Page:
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Unread 12-10-2022, 10:34 PM   #1
Telembugrm
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Default Art luger but who was it issued to?

As part of my collection I have come into possession of a 1917 DWM luger in "Artillery" specification. It is complete with matching shoulder board, magazine and leatherwork. Written on the shoulder board is the unit (46th Battery) regimental number and his name.
The name is in not entirely legible and there is considerable debate about what the original owners (or rather issuees) name is. I would appreciate any help in deciphering the name and advice as to where I mught be able to find his service record etc.
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Unread 12-11-2022, 10:28 AM   #2
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Congratulations on your LP08 complete rig.

I doubt that military regulations would have permitted or encouraged a soldier to write his name on his issued firearm.

There were unit markings placed on many firearms, and records kept at unit level associating issued firearms with the individual soldier responsible for the firearm.

I can't make out the detail of the markings you show from your photographs.

It is possible that the person that captured this rig wrote their own name on it, or that someone that later came into possession of it wrote their name on it.
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Unread 12-11-2022, 03:31 PM   #3
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Thanks but the evidence suggests that early in the war, unit markings were put on them but as the war progressed it was recognized that this added to intelligence information and the practice ceased. I doubt the Australian who captured it wrote a german name on it. Other contributors have advised the name is likely H J Wilhausen or Wilhauser. I think this was written by the units armourer on issuing the firearm to the soldier.
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Unread 12-11-2022, 04:42 PM   #4
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Wilkinson

Wilkerson

H J

H I

H G
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Unread 12-11-2022, 05:51 PM   #5
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Hi,
I agree with mrerick, I doubt very much that a German soldier would inscribe his name on his issued weapon, it's far more likely that it was done by an Anzac on the troop ship home, "to prevent loss".
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Unread 12-11-2022, 06:52 PM   #6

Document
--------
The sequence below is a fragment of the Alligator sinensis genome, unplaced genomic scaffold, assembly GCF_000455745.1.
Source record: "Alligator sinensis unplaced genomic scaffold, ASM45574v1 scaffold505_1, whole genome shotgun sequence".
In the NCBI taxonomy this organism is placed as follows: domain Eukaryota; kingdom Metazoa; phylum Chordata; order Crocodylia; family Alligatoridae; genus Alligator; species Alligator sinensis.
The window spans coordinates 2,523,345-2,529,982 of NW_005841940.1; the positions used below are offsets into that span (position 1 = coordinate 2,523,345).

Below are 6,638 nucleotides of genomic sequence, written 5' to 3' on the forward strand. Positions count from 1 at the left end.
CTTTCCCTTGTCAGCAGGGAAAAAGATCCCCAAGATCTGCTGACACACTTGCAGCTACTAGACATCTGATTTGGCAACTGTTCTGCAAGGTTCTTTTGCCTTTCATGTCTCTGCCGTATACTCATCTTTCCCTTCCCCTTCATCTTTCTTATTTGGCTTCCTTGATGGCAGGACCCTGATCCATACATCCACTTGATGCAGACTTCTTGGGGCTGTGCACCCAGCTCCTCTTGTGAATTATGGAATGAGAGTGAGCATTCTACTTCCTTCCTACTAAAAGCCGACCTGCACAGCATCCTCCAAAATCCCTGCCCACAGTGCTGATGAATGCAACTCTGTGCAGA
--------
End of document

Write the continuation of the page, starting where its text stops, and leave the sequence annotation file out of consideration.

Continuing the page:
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Andrew,

I write as an amateur with limited knowledge, not as an expert, however, it seems to me that the writing on the stock of your arty is not likely to identify the German soldier to which it was issued, or to have been applied by a German armorer. There is no evidence that I know of to document this practice (other more knowledgeable forum members may correct me). On the other hand, there are innumerable examples of such writing applied by allied soldiers to captured arms, holsters, etc.

I see from your photos a number 2267 (the 7 does not appear to be crossed in European fashion) but no indication of this being a regimental number. I also see a number 46 followed by what might be "Batt," but this is unclear from the photo (of course this might be more legible in person). If it is indeed "Batt" it could abbreviate "battery" in German or in English, or perhaps "battalion" in English.

If I had this Luger I would also pursue the information written on the stock, but I would direct my efforts to identifying an allied soldier, or in your example, an ANZAC unit. Surely there are Australians with German-sounding names. I am an American but I have a very German name.

Karl

Last edited by Karl; 12-11-2022 at 06:56 PM. Reason: grammatical error
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Unread 12-11-2022, 10:41 PM   #7
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Default Herbert James Wilkinson 46th Btn No2267

Thanks all, H J Wilkinson, enlisted 8/3/16 Kerang Victoria Australia, arrived England late 1916 as part 4th reinforcements 46th Btn, wounded twice then venereal clinic, returned to Australia March 1919. Well done Lifer
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Unread 12-11-2022, 11:51 PM   #8
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Default German Names on issued equipment

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These are a few pictures of my Luger Trommel magazine leather holder. It seems to have a name on it
Obh
H Licknow
28 Ab7
A57244

Any thoughts.
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Unread 12-12-2022, 09:12 AM   #9
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Oberhauptmann H. Licknow